Traveling the strip of national forests down toward Texas, he regularly ventured out into cities to Duck's dismay. "Forests are good," he would often say "Got them radio wires out there, read your mind! Free jazz keeps them government demons out!" But Maddhew refused to listen to Duck's strange words. He would often follow the power lines (Duck's "radio wires") to cities and would have impromptu performances with local musicians. Duck and his band disliked him speaking with outsiders, and hated even more the new musical styles and occasionally constant rhythms he brought back with him.

Maddhew refused to comment on the night that he left the band, other than stating it was the night a great forest fire began in California. Duck and his band, though not really seen before, were never witnessed traveling again. He lived in the basement of the Alamo during the few months of his life. The power of the country music scene weighing heavily on his sinuses, he knew he couldn't remain in Texas long. He earned a decent living spouting nonsense at tourists while acting as a guide, often asking for tips afterward.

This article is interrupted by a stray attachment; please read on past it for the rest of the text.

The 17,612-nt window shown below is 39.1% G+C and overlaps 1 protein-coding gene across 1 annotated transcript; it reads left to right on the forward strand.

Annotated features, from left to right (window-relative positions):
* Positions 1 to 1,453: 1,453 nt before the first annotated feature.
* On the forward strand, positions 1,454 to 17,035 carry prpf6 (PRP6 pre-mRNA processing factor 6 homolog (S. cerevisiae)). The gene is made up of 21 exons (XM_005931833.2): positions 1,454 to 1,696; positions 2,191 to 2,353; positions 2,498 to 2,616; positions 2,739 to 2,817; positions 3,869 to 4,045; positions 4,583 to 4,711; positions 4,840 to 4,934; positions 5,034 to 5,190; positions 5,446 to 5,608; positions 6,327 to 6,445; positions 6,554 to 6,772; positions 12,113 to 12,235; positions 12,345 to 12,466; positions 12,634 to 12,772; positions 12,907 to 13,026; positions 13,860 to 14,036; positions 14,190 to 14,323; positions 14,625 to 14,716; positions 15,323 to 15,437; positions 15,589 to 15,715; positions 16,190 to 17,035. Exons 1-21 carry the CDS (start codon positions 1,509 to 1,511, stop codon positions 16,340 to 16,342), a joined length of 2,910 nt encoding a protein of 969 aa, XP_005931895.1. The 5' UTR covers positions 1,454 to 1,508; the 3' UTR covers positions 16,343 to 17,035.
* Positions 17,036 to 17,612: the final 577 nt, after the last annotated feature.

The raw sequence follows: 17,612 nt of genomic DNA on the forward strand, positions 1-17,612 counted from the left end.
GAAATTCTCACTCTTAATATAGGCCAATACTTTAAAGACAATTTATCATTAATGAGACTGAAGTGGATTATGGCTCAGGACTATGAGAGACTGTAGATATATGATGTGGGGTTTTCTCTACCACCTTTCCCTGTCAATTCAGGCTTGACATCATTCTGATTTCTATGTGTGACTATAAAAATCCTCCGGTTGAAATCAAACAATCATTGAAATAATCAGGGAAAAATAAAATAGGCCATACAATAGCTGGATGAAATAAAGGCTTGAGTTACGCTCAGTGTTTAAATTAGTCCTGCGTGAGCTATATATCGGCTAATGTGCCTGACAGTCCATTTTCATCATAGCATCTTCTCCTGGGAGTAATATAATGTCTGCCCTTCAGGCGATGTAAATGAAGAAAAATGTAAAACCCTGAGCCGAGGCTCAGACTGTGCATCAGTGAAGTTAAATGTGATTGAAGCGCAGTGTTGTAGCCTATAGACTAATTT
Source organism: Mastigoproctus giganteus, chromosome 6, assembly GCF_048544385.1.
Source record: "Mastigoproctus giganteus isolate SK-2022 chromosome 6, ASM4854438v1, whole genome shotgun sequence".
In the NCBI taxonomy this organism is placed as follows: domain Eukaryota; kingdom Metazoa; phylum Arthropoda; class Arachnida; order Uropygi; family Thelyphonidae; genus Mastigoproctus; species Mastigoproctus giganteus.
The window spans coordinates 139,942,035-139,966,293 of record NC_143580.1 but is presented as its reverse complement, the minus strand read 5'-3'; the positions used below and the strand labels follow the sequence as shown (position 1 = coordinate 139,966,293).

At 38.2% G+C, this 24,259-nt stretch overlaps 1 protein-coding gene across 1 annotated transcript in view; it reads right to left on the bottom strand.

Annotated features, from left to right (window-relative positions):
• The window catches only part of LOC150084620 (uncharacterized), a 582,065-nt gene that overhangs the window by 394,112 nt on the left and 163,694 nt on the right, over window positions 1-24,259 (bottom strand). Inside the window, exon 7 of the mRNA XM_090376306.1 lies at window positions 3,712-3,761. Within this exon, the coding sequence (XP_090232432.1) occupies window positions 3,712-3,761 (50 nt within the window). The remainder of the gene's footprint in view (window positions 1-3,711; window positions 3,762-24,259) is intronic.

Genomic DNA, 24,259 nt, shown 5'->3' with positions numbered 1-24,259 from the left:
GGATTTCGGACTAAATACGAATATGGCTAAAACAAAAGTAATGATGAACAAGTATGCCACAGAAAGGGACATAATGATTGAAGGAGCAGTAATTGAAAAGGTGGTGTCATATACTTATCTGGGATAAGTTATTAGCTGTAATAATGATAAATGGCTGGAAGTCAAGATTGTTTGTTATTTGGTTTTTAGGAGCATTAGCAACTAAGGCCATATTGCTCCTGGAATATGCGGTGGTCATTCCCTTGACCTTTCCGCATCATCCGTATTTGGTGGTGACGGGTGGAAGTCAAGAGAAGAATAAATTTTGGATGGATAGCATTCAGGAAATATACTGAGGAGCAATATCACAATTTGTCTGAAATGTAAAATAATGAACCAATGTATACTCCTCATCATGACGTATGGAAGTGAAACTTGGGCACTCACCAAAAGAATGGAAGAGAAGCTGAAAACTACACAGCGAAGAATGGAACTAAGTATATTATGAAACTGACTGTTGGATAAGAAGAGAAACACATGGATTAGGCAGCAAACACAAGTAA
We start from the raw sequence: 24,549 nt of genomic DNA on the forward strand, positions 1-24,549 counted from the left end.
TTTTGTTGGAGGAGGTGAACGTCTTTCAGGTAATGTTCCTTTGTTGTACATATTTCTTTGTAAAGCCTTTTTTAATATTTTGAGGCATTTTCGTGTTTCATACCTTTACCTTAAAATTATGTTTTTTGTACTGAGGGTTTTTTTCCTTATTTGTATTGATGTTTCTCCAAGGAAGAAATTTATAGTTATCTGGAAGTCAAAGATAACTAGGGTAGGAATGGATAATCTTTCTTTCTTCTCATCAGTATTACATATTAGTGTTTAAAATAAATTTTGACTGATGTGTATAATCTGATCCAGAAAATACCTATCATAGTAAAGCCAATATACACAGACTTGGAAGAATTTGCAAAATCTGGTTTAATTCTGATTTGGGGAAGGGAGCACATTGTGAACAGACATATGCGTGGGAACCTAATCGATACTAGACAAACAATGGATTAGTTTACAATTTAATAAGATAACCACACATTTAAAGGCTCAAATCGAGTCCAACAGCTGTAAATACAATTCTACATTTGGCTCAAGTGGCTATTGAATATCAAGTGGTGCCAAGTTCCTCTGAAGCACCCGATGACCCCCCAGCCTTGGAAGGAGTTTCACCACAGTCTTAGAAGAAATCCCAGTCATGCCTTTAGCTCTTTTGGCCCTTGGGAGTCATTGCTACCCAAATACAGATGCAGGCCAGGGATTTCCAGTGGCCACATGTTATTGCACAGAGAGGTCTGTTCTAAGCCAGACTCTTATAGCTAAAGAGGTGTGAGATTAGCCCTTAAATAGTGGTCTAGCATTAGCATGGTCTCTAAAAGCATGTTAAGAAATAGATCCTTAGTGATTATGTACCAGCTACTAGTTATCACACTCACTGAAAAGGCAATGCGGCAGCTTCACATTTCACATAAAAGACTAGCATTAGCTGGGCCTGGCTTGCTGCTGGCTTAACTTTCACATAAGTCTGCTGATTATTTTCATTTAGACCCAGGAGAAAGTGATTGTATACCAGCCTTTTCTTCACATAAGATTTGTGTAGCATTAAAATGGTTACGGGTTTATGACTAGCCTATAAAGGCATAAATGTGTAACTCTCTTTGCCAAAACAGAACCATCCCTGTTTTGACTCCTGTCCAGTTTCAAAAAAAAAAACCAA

It took a surprising five months before the caretakers realized he did not work there. He was later forcibly removed from the premises. Receiving no more than a warning, Maddhew fled for Las Vegas to pursue his dream as a musician. Maddhew began his sweep of Vegas by piecing together an Elvis suit from various dumpsters he passed. Since the people there loved Elvis, he figured it the best way to establish himself as a friendly musician.